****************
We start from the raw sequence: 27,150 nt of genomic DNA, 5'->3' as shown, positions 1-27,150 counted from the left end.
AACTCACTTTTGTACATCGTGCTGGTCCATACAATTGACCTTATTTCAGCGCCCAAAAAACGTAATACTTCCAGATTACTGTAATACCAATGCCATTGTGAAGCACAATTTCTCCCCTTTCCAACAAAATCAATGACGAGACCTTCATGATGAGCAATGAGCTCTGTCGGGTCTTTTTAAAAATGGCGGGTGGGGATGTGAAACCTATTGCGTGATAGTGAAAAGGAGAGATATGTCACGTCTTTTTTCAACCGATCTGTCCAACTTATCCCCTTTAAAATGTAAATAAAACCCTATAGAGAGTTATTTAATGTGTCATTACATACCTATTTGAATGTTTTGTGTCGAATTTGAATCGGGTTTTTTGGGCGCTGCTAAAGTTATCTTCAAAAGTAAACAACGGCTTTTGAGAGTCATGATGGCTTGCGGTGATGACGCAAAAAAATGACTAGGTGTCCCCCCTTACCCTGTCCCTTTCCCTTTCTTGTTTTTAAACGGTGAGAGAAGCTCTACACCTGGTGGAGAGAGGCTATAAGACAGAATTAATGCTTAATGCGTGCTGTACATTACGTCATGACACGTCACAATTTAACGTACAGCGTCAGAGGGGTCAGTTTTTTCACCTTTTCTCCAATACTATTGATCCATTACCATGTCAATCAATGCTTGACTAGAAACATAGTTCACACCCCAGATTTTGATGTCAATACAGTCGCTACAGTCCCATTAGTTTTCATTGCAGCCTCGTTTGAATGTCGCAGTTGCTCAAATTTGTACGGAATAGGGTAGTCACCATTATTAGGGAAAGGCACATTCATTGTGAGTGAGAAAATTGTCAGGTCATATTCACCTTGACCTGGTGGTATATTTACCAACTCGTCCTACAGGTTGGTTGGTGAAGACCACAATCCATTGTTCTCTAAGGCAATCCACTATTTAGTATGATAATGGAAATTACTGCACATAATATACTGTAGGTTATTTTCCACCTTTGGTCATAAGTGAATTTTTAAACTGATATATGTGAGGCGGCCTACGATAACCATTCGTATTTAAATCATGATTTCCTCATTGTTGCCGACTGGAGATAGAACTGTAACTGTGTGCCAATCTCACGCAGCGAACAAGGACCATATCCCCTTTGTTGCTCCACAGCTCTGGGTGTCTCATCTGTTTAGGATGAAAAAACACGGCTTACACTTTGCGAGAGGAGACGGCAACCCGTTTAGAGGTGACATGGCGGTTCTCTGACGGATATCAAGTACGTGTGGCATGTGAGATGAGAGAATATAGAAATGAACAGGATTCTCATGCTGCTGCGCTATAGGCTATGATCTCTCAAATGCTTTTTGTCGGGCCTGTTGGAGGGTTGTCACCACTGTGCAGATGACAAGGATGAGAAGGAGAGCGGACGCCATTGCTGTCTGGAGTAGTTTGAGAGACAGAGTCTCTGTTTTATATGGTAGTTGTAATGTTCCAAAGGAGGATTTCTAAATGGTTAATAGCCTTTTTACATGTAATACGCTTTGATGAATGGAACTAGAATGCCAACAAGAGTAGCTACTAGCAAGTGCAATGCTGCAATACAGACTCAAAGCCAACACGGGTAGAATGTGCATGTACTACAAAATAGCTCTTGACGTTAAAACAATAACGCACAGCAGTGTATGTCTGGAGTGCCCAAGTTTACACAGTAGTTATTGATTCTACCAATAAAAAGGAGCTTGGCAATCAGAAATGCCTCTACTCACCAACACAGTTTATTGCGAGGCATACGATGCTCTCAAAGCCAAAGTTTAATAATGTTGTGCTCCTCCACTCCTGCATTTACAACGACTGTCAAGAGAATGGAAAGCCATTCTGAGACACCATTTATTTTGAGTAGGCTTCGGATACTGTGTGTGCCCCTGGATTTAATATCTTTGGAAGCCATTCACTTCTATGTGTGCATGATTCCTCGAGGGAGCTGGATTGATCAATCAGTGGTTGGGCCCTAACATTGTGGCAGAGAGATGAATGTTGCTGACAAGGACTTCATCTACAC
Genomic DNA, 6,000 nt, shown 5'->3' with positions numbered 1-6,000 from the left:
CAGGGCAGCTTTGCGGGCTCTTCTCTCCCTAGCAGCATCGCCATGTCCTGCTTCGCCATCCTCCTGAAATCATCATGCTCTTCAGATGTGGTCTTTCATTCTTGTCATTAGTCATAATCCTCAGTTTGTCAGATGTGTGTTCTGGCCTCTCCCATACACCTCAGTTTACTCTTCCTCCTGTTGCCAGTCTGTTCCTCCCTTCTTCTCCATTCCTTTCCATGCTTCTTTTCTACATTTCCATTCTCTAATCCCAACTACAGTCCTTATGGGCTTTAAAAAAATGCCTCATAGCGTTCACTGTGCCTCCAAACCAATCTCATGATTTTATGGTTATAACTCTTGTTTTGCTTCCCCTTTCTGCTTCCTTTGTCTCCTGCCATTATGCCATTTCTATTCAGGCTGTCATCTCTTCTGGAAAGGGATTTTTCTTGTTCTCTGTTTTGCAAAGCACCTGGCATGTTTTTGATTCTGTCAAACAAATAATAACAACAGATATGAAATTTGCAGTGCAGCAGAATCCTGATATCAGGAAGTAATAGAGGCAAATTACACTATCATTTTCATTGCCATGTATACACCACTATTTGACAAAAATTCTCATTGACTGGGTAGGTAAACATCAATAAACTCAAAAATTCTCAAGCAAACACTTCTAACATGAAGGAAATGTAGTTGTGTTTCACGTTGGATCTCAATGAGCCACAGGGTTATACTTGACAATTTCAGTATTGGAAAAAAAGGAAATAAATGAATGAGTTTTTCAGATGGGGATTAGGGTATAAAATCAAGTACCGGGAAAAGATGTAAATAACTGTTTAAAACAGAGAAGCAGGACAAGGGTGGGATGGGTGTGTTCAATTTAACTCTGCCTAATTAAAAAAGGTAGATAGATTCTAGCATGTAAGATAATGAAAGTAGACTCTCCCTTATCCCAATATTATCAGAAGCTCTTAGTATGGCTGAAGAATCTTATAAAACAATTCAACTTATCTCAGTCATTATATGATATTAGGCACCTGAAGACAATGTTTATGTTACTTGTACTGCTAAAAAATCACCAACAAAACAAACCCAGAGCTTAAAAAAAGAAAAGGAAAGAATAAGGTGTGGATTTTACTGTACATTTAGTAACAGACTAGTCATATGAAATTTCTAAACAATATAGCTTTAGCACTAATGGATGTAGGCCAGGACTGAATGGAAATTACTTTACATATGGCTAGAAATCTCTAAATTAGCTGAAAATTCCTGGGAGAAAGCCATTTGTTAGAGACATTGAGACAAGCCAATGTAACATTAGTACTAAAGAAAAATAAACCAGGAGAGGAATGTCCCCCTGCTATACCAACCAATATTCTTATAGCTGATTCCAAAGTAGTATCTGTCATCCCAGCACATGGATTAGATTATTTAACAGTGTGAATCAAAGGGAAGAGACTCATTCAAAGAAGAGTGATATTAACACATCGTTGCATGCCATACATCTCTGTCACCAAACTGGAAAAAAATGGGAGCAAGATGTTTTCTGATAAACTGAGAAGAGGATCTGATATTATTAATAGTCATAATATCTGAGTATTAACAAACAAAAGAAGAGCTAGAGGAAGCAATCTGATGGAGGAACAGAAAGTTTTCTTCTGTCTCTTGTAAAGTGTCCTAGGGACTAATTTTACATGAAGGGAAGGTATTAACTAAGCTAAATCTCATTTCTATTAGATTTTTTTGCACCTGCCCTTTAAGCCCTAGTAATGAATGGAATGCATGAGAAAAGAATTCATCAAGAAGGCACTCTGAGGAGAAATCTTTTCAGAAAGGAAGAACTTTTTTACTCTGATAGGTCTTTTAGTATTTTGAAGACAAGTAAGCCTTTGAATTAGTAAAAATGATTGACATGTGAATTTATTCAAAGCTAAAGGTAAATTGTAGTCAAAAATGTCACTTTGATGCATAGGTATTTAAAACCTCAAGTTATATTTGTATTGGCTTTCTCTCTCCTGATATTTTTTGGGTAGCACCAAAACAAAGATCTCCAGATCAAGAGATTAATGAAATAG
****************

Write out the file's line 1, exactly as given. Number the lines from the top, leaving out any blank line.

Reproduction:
We start from the raw sequence: 27,150 nt of genomic DNA, 5'->3' as shown, positions 1-27,150 counted from the left end.